Art with Heart: The Governor’s Art Show 2023

“They say art imitates life, but really art illuminates life.”

That enlightening comment comes from Colorado painter Lisa Hewitt, an artist in this year’s Governor’s Art Show 2023, which premiered at the Loveland Museum on Saturday, May 6. This year’s show offers hundreds of pieces from 62 of Colorado’s most illuminating artists. Their broad range of works shines a thoughtful, inspired light on Colorado life and the state’s vibrant art scene.

The annual event offers a richly curated show with a little something for everyone, from majestic landscapes to intricate and refined sculptures to a vast collection of still lifes, portraits and captivating abstract pieces reflecting the colors of Colorado.

Governor's Art Show 2023

Governor’s Art Show 2023. Image provided by Governor’s Art Show.

In the era of Instagram and online art stores, the Governor’s Show, which returned last year after a pandemic hiatus, offers a wonderful spotlight on the human connection to art. Show director Ruth Scott described the vibrant energy of the Opening Gala on Friday night.

“It was so fun with a great crowd,” Scott said, adding “we had record sales the first night, including some first-time buyers.” The show offers a diversity of price points, and with 17 new artists Scott “always tells people, if you see an artist you like, consider buying a piece now.” All works are available for sale, and while the catalog is online, photos are no substitute for seeing the works up close.

Fostering that personal connection, the show features regular meet and greets every Saturday from 2:00–4:00, enabling visitors to connect with artists, and artists to spend time with each other. There’s a brightness to the conversations and the art, as painters like Lisa Hewett and David Wicks discuss color palettes and shading techniques or debate the challenges of orange. Whether it’s the rain droplets glistening off the poppy in Hewitt’s “After the Rain,” or the delicate movement on ripples of water in Wicks’ “Boat Reflections,” the paintings shine with details and stories. In chatting about his focus on boats, Wicks, a prolific artist in multiple media, laughed saying “I don’t sail. Heck, I can’t even swim.” Regardless, his art provides much to talk about.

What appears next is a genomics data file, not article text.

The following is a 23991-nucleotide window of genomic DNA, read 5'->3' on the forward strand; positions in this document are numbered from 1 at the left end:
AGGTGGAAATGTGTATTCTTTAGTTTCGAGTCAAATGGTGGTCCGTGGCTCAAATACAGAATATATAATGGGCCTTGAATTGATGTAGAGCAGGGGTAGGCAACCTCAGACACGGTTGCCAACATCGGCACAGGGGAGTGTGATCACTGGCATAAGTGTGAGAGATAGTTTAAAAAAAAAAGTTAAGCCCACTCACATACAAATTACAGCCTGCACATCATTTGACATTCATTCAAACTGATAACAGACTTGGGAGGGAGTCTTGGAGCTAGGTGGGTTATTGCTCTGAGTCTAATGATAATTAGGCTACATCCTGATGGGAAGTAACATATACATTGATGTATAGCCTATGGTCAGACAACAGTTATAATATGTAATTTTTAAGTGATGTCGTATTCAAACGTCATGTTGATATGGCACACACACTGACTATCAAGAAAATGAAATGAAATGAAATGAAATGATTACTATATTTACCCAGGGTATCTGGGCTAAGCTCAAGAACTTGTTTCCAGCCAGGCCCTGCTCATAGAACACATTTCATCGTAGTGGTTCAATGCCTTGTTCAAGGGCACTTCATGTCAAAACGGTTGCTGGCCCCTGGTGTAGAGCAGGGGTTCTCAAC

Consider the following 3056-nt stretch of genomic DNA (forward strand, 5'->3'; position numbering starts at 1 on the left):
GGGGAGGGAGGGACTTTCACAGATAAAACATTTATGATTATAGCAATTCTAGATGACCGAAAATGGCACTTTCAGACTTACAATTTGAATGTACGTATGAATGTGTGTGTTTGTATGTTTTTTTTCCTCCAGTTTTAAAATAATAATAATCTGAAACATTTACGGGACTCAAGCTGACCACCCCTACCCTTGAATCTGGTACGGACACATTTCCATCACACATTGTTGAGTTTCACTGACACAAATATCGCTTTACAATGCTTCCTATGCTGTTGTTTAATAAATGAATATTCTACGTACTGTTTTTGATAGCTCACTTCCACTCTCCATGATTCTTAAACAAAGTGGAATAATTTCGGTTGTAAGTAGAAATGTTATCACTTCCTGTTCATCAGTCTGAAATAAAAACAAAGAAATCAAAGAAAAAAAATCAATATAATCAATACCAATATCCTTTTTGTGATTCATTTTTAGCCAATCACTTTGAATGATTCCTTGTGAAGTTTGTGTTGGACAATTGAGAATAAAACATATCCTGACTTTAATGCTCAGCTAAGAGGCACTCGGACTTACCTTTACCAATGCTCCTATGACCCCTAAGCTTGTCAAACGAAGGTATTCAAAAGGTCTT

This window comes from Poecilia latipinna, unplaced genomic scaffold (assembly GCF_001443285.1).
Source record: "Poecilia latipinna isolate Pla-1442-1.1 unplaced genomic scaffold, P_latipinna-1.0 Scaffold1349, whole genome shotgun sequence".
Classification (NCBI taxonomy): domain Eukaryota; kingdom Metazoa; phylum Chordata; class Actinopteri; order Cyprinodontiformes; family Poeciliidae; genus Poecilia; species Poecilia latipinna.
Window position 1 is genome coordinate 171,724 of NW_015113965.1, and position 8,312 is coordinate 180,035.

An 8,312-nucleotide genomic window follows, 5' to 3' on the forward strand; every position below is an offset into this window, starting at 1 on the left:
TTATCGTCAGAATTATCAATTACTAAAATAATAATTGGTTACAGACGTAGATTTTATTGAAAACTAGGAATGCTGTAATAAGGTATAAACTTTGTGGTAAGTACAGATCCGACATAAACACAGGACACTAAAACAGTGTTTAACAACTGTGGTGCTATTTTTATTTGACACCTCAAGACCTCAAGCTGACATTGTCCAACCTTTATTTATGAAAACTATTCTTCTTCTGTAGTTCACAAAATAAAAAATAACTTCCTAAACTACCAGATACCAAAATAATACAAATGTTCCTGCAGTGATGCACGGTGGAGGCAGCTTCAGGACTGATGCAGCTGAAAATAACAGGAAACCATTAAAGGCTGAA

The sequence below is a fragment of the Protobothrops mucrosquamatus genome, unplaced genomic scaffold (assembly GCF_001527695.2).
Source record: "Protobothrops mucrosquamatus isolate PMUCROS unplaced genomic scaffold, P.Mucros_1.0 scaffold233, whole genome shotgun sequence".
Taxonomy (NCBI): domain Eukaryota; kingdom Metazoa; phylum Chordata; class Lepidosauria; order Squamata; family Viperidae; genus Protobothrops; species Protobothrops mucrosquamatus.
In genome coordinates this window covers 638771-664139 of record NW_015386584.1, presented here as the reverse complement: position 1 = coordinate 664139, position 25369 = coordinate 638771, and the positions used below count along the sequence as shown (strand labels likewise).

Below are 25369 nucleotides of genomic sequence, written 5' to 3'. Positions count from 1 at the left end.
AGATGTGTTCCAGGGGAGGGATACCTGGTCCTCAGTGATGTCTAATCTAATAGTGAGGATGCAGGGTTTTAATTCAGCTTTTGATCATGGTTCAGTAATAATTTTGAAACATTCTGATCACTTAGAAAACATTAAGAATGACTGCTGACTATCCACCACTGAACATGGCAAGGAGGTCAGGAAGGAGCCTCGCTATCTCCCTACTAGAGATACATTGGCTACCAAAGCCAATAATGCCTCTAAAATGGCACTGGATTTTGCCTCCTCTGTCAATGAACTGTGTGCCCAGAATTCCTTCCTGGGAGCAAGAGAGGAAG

Governor's Art Show 2023

Artist, Lisa Hewett’s Alpine Afterglow. Image provided by Governor’s Art Show.

“I love when I feel like I can just walk into a painting,” one young man commented while looking at “Softly Falling,” a stunning landscape from Dix Baines. The impressionist scene’s calm waters and glowing light through the trees grabbed the attention of Matt and Larissa, a young couple visiting Colorado from Pennsylvania. They had stopped by the show after hearing about it during a fortuitous encounter with sculptor Lincoln Fox at their hotel breakfast buffet. Fox is one of this year’s featured Legacy Artists, along with Montrose-based painter Gordon Brown. The Legacy artists are previous show contributors selected for excelling in their careers and serving as “an inspiration to up-and-coming artists.”

Wandering the expansive gallery, Matt said the paintings “make me want to explore more of the nature of Colorado,” and the couple was heading to Estes Park for a day of hiking. With each piece, Matt observed “every painting tells me a story. Like I’m wondering where this trail goes. What animal might walk through this scene?” The couple was particularly taken by Dan Augenstein’s coastal landscape and the bright pink and purple Colorado vistas of Rick Young with his signature curved brush strokes. Augenstein’s plein air work resulted from a year of traveling, and his scene from the Maine coast was familiar to Matt.

Governor's Art Show 2023

Rick Young’s Going to the Daw. Image provided by Governor’s Art Show.